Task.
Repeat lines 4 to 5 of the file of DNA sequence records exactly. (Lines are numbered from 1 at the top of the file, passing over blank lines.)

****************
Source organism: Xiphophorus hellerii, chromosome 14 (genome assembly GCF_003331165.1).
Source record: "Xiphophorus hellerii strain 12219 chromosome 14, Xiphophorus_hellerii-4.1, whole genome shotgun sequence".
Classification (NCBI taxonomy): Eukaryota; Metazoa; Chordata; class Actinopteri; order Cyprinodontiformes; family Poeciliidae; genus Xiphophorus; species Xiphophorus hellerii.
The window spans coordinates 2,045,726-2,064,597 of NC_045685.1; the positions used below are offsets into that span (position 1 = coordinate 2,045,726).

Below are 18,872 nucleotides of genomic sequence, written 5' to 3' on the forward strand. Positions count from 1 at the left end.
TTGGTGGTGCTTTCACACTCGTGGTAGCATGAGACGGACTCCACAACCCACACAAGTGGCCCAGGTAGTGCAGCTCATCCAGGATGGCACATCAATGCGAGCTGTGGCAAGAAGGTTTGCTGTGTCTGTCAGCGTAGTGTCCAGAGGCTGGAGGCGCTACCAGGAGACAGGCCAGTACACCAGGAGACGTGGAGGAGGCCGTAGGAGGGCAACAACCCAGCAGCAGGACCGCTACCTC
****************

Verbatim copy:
The window spans coordinates 2,045,726-2,064,597 of NC_045685.1; the positions used below are offsets into that span (position 1 = coordinate 2,045,726).

Below are 18,872 nucleotides of genomic sequence, written 5' to 3' on the forward strand. Positions count from 1 at the left end.